Prince Charles Plans to Break Tradition with Multi-Faith Coronation

The Prince of Wales is to make a dramatic break with hundreds of years of tradition as he insists on a multi-faith coronation.

Despite calls from Christian leaders that Prince Charles should be a defender of 'the' faith, reports indicate that the heir to the throne has made it clear he wants to be crowned King in a multi-faith coronation service in a dramatic break with tradition.

The Prince of Wales is said to have decided that the Christian service in Westminster Abbey must be followed by a separate ceremony involving religious leaders from other faiths.

Held in the ancient Westminster Hall inside the Palace of Westminster, the service would attempt to give room to Muslim, Hindu, Jewish and Sikh beliefs as well as other Christian denominations.

Prince Charles believes reforms to the coronation are vital to reflect the changes in British society that have taken place since the Queen was crowned in 1953, according to a report in this week's Spectator magazine.

But the Evangelical Alliance, which represents over one million Evangelical Christians in the UK, is calling for him to swear the traditional coronation oath to be 'Defender of the Faith' - specifically the Anglican Church.

In addition, the Prince of Wales' decision puts him at odds with the feelings of the Archbishop of Canterbury Dr Rowan Williams and with most Anglican bishops who oppose such a move.

The crowning of the sovereign has taken place for almost 1,000 years at Westminster Abbey. The new king or queen takes the coronation oath which includes a pledge to maintain the Church of England.

Clarence House has always declined to discuss Prince Charles' coronation plans while the Queen is alive.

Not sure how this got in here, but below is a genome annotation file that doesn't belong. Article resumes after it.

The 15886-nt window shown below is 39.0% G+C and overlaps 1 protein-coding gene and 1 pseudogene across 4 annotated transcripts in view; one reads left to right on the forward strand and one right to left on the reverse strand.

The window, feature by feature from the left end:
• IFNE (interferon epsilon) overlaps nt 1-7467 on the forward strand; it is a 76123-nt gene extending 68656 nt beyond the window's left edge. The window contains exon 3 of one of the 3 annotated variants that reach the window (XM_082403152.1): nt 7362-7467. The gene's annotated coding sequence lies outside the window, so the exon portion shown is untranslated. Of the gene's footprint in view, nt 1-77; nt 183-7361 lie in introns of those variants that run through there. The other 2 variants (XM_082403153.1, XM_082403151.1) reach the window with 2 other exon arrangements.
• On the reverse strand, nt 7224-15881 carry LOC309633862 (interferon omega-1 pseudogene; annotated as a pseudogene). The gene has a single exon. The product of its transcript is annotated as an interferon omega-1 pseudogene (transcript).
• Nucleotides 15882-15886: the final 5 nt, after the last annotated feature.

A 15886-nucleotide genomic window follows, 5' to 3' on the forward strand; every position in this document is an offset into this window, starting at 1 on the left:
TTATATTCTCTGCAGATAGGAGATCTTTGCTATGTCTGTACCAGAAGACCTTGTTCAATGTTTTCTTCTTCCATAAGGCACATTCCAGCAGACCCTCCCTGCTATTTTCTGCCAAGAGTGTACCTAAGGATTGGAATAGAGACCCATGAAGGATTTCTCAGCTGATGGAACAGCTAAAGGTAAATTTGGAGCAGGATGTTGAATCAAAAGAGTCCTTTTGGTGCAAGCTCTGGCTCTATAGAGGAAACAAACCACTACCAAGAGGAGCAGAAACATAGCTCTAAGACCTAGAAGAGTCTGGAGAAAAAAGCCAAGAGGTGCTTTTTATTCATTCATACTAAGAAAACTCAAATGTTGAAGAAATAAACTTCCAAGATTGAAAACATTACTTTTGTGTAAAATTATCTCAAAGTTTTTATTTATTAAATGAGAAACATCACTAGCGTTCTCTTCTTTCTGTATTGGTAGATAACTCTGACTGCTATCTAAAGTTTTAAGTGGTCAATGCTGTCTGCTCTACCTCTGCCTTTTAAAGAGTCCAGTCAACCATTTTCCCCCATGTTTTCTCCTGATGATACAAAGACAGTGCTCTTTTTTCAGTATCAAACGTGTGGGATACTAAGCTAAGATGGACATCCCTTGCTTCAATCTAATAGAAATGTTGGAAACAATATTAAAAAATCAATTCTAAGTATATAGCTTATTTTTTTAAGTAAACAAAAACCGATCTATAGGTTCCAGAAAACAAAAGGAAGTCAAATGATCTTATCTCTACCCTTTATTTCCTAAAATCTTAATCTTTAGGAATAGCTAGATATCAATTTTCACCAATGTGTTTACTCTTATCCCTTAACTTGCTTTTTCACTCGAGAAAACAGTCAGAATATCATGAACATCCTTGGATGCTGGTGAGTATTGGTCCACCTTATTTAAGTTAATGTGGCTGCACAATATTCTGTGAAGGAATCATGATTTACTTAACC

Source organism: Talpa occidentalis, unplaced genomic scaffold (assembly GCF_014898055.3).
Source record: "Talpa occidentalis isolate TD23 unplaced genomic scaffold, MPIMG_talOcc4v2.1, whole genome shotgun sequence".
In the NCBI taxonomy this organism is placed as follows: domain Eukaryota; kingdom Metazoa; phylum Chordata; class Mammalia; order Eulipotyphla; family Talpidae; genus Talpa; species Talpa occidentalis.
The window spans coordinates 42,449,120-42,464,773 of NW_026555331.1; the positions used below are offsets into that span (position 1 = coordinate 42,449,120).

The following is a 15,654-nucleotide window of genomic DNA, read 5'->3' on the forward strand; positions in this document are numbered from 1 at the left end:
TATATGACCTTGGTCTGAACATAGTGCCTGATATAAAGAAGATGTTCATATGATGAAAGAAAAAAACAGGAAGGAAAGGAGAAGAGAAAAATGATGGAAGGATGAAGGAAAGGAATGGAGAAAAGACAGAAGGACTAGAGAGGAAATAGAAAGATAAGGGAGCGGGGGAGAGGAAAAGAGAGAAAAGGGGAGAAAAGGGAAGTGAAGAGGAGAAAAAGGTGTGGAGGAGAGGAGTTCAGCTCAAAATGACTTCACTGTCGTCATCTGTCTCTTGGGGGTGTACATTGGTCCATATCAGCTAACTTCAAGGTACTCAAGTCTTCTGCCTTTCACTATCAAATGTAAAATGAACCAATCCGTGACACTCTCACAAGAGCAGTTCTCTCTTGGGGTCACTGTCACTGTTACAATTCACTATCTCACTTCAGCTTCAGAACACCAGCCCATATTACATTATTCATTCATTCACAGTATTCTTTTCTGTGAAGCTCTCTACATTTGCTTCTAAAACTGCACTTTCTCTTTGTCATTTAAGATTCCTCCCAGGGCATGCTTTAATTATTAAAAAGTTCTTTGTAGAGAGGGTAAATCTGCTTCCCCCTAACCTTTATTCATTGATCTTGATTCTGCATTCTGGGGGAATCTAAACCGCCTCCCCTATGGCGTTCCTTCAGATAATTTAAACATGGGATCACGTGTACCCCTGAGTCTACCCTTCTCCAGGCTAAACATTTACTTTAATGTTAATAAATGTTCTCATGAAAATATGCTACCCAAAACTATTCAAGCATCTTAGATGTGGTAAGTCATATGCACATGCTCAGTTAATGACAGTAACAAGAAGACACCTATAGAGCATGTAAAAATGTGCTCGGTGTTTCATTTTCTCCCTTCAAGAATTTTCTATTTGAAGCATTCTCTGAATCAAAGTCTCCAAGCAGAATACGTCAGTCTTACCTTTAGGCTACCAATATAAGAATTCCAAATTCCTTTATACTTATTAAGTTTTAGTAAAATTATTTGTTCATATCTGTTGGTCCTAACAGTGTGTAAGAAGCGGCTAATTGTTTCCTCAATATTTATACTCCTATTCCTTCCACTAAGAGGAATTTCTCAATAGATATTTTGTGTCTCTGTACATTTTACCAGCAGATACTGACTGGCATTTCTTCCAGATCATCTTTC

However, a senior source told the Daily Mail that the accession plans had been reviewed last year, though he insisted this was "routine".

Prince Charles, who will become Supreme Governor of the Church of England when he becomes king, has already said that he wants to be Defender of Faith - not Defender of the Faith - when he accedes to the throne.

He is close to Lord Carey, the former Archbishop of Canterbury, who has also called for a multi-faith coronation.

At her coronation in 1953, the Queen swore to uphold "the laws of God and the true profession of the Gospel, maintain the Protestant reformed religion established by law and maintain and reserve inviolably the settlement of the Church of England".

The Spectator article quotes a courtier as saying the Queen recognises, however, that she has no say over her son's coronation service.

"Her Majesty has carried out her duties to the letter throughout her life and she knows that they extend to the very end of the final act," he says.

"She recognises, however, that she should not exert her influence one second beyond the conclusion of her funeral. The coronation is a matter solely for the PoW."

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